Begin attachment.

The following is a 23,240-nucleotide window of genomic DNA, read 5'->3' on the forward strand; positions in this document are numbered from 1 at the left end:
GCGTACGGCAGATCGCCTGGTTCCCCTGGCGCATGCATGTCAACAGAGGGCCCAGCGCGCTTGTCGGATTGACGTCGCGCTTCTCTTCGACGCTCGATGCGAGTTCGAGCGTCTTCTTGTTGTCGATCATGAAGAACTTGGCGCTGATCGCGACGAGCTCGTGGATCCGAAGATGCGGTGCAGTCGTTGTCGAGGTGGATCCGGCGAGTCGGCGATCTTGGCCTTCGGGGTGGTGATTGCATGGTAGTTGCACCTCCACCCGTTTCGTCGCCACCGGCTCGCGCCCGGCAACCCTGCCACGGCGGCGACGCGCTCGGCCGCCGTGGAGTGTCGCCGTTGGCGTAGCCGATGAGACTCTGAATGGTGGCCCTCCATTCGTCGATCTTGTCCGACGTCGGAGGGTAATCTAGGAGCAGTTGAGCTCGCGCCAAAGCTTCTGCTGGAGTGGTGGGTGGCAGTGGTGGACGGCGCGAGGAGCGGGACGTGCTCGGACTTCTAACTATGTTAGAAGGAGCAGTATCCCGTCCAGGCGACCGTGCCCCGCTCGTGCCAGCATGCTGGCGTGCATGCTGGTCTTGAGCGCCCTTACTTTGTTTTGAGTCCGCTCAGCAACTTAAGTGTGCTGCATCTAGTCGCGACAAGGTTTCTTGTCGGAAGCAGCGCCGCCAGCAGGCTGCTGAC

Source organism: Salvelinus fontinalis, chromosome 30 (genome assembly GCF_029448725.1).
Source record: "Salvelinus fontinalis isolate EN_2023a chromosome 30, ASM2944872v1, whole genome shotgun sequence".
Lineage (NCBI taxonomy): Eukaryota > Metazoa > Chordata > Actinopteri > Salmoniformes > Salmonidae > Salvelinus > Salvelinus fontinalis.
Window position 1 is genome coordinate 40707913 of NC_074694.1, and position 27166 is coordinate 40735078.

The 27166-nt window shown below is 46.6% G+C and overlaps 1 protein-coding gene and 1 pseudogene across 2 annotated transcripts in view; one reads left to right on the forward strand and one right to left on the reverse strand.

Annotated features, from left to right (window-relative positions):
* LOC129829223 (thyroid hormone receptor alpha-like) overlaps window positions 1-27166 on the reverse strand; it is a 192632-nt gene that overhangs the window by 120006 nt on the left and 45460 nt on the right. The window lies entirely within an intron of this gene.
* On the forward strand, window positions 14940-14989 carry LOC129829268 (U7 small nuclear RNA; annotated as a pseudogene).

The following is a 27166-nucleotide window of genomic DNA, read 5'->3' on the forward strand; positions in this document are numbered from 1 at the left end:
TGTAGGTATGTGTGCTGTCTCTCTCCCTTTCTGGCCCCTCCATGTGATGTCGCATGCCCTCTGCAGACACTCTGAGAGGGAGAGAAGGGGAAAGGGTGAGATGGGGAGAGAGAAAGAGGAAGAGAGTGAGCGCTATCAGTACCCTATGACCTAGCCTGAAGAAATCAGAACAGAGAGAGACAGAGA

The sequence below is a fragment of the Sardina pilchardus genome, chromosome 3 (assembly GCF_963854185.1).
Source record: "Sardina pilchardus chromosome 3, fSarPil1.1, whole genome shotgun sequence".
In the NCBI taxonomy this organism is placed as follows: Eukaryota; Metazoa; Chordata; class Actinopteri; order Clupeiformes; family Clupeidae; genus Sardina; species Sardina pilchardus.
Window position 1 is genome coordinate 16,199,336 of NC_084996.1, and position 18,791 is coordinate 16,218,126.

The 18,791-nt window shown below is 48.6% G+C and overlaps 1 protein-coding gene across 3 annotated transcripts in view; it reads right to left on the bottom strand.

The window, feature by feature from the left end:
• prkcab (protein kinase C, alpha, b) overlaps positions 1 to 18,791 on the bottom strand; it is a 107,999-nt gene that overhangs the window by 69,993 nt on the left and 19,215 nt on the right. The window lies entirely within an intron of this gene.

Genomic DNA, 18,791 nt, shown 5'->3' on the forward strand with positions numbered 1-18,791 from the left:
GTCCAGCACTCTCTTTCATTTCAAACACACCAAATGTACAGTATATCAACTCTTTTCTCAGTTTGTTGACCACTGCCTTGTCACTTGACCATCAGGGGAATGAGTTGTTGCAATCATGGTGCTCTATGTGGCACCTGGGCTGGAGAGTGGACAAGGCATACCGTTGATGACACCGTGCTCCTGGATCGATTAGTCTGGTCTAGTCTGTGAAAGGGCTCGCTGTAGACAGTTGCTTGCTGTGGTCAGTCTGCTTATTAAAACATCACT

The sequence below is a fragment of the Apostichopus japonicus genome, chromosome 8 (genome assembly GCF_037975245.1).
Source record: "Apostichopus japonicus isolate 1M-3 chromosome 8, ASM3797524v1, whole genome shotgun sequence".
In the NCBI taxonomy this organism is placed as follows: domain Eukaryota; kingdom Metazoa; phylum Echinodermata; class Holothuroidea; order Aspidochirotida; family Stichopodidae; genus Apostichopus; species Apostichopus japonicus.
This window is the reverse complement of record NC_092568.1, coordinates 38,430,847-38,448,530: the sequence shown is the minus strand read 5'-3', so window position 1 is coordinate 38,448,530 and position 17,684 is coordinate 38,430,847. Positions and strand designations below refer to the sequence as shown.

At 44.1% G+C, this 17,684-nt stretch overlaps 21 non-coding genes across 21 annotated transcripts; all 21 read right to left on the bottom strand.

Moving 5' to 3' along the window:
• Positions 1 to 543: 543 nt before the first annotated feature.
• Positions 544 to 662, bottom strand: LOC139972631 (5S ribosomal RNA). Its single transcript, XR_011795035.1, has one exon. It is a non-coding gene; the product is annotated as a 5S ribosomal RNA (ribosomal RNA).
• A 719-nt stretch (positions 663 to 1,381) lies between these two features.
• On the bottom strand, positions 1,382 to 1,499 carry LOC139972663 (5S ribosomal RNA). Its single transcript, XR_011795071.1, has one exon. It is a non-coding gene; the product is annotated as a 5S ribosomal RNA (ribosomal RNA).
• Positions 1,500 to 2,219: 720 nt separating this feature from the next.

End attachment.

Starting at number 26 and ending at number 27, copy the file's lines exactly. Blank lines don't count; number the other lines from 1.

At 44.1% G+C, this 17,684-nt stretch overlaps 21 non-coding genes across 21 annotated transcripts; all 21 read right to left on the bottom strand.

Moving 5' to 3' along the window: